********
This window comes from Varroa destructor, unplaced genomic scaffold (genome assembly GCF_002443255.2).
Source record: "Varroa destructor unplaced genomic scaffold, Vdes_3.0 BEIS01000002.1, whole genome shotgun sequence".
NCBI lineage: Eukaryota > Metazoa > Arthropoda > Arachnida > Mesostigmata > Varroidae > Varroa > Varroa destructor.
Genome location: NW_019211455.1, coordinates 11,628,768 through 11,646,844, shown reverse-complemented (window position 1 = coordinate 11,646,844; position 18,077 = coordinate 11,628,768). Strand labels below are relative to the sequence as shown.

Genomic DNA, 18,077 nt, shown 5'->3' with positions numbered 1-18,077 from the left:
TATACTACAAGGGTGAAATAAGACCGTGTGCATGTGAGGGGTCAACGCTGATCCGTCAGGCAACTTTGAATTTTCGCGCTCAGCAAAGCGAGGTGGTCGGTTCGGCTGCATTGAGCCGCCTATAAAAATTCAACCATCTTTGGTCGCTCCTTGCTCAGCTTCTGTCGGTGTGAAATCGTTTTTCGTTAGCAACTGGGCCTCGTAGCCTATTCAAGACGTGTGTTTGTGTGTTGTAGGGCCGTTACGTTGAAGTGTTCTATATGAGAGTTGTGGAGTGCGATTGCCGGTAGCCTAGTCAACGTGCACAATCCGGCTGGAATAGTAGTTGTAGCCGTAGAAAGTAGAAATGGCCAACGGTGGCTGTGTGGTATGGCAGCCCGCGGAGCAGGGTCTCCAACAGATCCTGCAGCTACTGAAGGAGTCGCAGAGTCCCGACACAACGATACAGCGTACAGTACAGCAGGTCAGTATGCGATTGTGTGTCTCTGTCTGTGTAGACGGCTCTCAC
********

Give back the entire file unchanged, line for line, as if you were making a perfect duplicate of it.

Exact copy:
This window comes from Varroa destructor, unplaced genomic scaffold (genome assembly GCF_002443255.2).
Source record: "Varroa destructor unplaced genomic scaffold, Vdes_3.0 BEIS01000002.1, whole genome shotgun sequence".
NCBI lineage: Eukaryota > Metazoa > Arthropoda > Arachnida > Mesostigmata > Varroidae > Varroa > Varroa destructor.
Genome location: NW_019211455.1, coordinates 11,628,768 through 11,646,844, shown reverse-complemented (window position 1 = coordinate 11,646,844; position 18,077 = coordinate 11,628,768). Strand labels below are relative to the sequence as shown.

Genomic DNA, 18,077 nt, shown 5'->3' with positions numbered 1-18,077 from the left:
TATACTACAAGGGTGAAATAAGACCGTGTGCATGTGAGGGGTCAACGCTGATCCGTCAGGCAACTTTGAATTTTCGCGCTCAGCAAAGCGAGGTGGTCGGTTCGGCTGCATTGAGCCGCCTATAAAAATTCAACCATCTTTGGTCGCTCCTTGCTCAGCTTCTGTCGGTGTGAAATCGTTTTTCGTTAGCAACTGGGCCTCGTAGCCTATTCAAGACGTGTGTTTGTGTGTTGTAGGGCCGTTACGTTGAAGTGTTCTATATGAGAGTTGTGGAGTGCGATTGCCGGTAGCCTAGTCAACGTGCACAATCCGGCTGGAATAGTAGTTGTAGCCGTAGAAAGTAGAAATGGCCAACGGTGGCTGTGTGGTATGGCAGCCCGCGGAGCAGGGTCTCCAACAGATCCTGCAGCTACTGAAGGAGTCGCAGAGTCCCGACACAACGATACAGCGTACAGTACAGCAGGTCAGTATGCGATTGTGTGTCTCTGTCTGTGTAGACGGCTCTCAC